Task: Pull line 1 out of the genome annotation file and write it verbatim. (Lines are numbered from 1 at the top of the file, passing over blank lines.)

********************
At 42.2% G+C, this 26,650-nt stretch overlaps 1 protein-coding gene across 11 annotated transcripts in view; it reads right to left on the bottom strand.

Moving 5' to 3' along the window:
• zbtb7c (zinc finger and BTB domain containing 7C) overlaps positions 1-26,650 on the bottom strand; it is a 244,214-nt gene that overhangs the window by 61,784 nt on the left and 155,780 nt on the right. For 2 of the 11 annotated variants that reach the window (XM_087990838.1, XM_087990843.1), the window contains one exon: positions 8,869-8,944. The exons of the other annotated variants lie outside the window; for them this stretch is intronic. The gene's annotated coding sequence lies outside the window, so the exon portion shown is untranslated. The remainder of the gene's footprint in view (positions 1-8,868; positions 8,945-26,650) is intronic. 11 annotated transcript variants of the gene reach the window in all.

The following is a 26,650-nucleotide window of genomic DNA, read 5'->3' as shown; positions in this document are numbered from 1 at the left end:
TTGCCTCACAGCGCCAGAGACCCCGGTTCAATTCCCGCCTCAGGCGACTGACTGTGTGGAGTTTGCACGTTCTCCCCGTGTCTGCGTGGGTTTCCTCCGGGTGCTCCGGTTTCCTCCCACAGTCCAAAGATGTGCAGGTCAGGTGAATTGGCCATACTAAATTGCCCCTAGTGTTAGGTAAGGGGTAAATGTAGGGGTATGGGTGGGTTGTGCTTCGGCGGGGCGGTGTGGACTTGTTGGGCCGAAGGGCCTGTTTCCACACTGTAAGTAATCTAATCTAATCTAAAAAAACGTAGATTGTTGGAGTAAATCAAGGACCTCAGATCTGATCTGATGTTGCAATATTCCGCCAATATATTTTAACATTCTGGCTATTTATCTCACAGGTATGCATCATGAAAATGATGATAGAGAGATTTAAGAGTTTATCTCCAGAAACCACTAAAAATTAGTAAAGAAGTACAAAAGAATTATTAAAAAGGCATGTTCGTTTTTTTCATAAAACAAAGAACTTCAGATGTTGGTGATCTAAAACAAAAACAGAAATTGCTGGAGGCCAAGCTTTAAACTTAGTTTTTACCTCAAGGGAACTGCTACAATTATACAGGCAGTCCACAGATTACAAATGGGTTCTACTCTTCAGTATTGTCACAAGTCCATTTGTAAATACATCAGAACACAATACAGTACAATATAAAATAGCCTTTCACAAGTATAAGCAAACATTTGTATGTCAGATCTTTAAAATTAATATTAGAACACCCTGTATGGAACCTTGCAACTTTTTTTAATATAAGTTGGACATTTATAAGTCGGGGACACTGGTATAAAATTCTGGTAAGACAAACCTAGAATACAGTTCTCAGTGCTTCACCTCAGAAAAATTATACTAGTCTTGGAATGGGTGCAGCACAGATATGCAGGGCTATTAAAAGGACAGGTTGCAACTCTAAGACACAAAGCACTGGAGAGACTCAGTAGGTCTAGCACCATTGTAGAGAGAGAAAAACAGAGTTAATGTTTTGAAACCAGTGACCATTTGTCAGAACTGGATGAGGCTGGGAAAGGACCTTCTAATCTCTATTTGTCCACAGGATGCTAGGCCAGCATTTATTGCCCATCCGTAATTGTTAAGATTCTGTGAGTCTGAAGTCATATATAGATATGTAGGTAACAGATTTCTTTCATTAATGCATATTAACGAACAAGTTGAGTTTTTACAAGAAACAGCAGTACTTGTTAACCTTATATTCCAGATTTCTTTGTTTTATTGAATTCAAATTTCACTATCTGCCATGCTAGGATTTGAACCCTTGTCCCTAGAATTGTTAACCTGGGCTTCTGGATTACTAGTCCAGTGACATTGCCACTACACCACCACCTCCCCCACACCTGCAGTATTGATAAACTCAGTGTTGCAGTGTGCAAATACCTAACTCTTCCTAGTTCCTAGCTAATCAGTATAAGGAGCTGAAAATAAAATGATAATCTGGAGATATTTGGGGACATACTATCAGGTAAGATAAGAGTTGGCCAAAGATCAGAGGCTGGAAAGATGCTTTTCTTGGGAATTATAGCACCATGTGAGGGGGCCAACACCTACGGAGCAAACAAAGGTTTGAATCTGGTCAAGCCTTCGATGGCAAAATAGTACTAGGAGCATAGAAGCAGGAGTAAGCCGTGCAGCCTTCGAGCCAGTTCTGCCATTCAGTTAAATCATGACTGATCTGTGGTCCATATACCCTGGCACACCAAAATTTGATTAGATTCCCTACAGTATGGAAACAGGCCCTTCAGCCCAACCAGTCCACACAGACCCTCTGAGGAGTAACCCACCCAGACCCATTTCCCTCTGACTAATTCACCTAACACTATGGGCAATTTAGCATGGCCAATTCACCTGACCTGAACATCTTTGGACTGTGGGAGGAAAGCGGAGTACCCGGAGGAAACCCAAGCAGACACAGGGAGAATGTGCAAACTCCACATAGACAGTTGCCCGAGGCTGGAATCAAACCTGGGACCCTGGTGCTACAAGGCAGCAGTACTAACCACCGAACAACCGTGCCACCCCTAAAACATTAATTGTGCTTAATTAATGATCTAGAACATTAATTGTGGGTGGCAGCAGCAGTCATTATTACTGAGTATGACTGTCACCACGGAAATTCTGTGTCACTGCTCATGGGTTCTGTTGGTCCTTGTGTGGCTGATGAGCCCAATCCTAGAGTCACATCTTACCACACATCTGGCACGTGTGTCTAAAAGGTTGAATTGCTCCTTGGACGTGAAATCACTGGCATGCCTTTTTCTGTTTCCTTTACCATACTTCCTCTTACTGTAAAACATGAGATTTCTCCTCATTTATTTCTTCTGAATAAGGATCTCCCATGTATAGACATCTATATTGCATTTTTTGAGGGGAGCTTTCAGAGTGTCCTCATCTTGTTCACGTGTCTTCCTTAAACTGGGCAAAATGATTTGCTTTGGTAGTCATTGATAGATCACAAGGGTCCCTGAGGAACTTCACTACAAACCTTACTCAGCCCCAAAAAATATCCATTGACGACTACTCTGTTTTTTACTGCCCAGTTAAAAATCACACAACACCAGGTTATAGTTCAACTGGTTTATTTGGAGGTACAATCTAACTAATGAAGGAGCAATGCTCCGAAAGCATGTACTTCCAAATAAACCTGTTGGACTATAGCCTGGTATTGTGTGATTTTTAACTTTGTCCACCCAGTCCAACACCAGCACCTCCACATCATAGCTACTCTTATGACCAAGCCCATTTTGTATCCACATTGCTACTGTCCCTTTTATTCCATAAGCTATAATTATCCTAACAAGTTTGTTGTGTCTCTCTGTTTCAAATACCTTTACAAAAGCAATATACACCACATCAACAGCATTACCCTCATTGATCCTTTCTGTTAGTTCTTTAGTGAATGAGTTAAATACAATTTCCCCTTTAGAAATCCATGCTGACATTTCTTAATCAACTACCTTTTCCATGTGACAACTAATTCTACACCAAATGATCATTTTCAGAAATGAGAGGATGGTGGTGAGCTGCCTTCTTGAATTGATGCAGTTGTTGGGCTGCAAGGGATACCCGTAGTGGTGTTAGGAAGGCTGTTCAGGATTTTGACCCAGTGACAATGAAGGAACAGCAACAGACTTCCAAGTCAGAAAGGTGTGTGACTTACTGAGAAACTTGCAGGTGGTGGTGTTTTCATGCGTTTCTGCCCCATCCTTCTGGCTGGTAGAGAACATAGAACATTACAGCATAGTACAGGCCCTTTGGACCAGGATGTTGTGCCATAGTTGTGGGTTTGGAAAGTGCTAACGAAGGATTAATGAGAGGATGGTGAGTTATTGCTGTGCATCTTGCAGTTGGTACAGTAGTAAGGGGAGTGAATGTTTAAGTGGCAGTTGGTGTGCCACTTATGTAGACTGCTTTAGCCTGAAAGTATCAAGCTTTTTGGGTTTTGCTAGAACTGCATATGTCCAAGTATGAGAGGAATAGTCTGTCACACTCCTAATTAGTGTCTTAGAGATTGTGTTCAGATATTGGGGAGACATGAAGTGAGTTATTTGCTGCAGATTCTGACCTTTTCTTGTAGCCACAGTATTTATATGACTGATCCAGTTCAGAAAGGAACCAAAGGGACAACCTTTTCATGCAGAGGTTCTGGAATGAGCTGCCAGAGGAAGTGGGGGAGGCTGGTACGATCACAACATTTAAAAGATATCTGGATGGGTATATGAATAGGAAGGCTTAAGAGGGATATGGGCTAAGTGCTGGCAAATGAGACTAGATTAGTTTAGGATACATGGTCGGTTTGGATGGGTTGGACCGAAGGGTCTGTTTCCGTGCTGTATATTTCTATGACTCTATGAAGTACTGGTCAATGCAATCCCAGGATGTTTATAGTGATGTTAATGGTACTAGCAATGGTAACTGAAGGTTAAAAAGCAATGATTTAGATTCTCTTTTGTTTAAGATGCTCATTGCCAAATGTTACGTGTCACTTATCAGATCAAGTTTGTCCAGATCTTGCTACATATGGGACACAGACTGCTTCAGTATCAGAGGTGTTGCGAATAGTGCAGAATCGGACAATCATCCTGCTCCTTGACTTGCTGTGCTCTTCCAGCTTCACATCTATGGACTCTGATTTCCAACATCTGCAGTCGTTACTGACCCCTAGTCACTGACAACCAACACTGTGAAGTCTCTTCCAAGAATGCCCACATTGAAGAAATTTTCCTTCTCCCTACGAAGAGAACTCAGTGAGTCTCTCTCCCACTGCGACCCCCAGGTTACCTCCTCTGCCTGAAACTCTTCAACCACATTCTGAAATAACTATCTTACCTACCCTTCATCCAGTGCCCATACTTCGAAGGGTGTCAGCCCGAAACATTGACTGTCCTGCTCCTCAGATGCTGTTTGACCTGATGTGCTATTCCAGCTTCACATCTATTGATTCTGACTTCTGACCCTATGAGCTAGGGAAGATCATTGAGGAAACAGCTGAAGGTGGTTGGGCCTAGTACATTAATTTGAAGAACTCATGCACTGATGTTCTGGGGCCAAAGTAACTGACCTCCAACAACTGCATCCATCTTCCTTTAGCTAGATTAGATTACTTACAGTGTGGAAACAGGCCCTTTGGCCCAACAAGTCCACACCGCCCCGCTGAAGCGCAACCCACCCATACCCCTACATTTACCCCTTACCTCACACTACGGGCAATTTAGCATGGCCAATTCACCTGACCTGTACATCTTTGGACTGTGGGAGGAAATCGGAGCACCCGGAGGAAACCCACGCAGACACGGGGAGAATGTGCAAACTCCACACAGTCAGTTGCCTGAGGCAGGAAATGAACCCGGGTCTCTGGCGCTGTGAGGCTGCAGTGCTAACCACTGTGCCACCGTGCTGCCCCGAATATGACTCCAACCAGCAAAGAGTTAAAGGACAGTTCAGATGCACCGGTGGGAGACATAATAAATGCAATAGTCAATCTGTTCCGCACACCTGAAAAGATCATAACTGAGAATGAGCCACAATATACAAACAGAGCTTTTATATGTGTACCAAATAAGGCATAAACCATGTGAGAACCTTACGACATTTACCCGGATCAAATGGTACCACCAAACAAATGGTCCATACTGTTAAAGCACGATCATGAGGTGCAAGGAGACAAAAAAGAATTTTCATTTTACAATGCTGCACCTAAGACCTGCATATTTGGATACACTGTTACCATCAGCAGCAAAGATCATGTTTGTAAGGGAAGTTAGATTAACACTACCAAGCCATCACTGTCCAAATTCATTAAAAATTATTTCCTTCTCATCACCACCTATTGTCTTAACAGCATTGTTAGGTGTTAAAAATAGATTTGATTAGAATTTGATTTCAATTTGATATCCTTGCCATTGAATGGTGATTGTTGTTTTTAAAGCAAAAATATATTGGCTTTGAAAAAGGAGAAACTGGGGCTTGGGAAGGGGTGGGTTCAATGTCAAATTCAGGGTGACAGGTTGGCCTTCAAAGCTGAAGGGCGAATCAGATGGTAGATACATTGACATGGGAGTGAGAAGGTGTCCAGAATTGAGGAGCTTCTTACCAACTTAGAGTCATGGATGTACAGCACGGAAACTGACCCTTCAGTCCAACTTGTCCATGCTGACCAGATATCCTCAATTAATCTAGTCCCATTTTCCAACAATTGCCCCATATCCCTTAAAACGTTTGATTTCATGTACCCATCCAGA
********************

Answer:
At 42.2% G+C, this 26,650-nt stretch overlaps 1 protein-coding gene across 11 annotated transcripts in view; it reads right to left on the bottom strand.